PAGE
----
A couple of months ago I wrote a post here about entitlement and theatre, because sometimes when you see things that irritate you to completely new levels, you need to vent a bit. That post was concerning Funny Girl and Sheridan Smith, and understudies in general. In this one I want to chat about Carrie Hope Fletcher, and stage doors.
While Carrie was playing the role of Eponine in Les Miserables I was fortunate enough to see her in the show a few times, the first of which was with a friend in the summer and we thought afterwards we may as well pop round to the stage door afterwards and see if we could meet her. I’d been a fan of her for years before this having followed her YouTube channel, and no matter how many times you remind yourself that a person is just a person – the thought of meeting them is still exciting.
Despite it being in between shows on a Saturday in the school holidays, Carrie along with many other cast members still came out at stage door to say hello to fans, sign programmes and take photos. We even had a substantial chat with Carrie about the show, our love of Harry Potter (can’t remember how we got onto that but is it ever not relevant?) and how we’d seen our old school’s production of Les Miserables just the week before that. The whole time she listened to us, engaged in the conversation and genuinely cared and was excited about what we were talking about. Even after just performing a matinee of one long, gruelling, emotional show in ridiculous heat.
You couldn’t meet a nicer person.
We walked away from the Queen’s Theatre with only praise of how Carrie dealt with the crowd there – because believe me it wasn’t small, and how patient and genuine she was with every single person, it’s not an easy task.
Fast forward a few years and I feel like I’ve definitely matured as a theatre-goer, the more friends I’ve made in the theatre industry specifically those who are performers, has allowed me to see how things are on their side of it. To get an insight into what performers sometimes have to deal with at stage door, please go and watch Carrie’s video where she talks about some of the unpleasant experiences she’s had. It’s horrifying to hear, and she, or anyone for that matter, shouldn’t be treated in such a way.
I’ve seen the same treatment happening to other popular theatre performers I follow on social media, a certain incident that springs to mind is the way Cynthia Erivo was treated by a ‘fan’ recently on Instagram. After receiving an unsavoury comment on a photo posted she responded with grace and a calm tone, something I’m not sure I could do if I received a comment like this.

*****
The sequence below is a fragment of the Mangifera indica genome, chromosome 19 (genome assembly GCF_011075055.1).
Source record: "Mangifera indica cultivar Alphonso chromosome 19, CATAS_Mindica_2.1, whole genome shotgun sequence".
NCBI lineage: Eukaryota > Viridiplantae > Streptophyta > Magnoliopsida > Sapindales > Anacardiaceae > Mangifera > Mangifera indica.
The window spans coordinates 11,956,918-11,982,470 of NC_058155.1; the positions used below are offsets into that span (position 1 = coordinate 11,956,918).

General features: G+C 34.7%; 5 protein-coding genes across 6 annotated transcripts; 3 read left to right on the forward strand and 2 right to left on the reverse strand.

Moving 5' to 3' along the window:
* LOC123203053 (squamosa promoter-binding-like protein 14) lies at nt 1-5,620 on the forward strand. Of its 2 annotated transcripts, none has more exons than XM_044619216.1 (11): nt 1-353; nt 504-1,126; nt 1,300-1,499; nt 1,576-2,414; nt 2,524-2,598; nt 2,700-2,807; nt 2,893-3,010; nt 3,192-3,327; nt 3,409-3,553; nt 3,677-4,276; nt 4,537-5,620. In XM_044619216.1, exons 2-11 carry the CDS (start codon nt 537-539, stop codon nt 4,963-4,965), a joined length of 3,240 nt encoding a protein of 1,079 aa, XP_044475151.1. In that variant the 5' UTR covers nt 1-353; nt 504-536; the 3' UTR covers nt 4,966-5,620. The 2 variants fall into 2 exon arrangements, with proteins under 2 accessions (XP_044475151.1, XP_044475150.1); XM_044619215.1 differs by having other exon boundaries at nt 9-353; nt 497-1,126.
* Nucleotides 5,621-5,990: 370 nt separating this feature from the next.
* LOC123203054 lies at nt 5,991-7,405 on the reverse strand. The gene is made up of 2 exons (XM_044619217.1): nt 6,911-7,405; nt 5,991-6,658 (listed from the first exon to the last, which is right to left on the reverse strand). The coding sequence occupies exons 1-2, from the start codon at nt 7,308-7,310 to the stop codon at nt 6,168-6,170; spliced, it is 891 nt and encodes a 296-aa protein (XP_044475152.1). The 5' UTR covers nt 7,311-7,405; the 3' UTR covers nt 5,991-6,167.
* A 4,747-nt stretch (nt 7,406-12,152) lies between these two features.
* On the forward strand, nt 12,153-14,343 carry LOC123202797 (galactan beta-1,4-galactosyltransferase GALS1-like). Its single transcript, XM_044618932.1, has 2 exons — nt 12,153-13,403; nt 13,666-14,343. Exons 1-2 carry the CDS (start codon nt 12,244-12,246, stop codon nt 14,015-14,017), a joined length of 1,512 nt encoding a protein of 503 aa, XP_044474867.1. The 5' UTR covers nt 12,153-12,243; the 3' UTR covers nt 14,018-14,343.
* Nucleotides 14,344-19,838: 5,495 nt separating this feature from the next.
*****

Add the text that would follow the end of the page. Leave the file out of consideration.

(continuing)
When I saw this comment I was horrified – in 2013 a beautiful little show called LIFT was playing at the Soho Theatre and I was so lucky to see it quite a few times. Cynthia was in the show and gave the most INCREDIBLE performance. It was the first time I’d seen her in a show and it’s safe to say I knew most of the world would know her name soon, and that’s been the case. On that tiny stage, in that tiny theatre, I along with most of the audience silently bawled after her rendition of “It’s Been a Year” and every time I saw that beautiful show the strength was so present, the emotions were legitimate, and the tears were 100% real. You could see the emotional exhaustion in her face every time.
I’ve not been lucky enough yet to see Cynthia’s performance in The Color Purple but from all accounts I know she’s putting that power into the show every time, 8 shows a week, without fail. To expect anything more from a performer but their total commitment to a show is ridiculous.
Let me make something clear.
When you buy a ticket to the theatre, that’s great. I’m thrilled for you, really, I hope you have a wonderful experience and enjoy the show; if you’ve never been to the theatre before I hope you fall in love with it like I did, that it’ll make you want to see more shows and have that experience again and again. Theatreland has incredible things to offer and you deserve to see it all.
When the curtain rises it’s a performers job to make you laugh, make you cry, make you see new worlds, make you feel differently, or maybe just to entertain you. Once that curtain hits the stage, their job is done, they owe you nothing.
Your ticket is a form of admission to the theatre, it does not include a meet and greet.
I understand the feeling of waiting at a stage door after a show in anticipation of potentially meeting a performer.
I understand how disappointing it can feel when you don’t get to meet them.
I understand that performers are human beings and not machines. They need rest: vocally, physically and mentally. If you disagree and are still harping on about your lack of an autograph or a photo, I’m sorry but you don’t sound like much of a fan.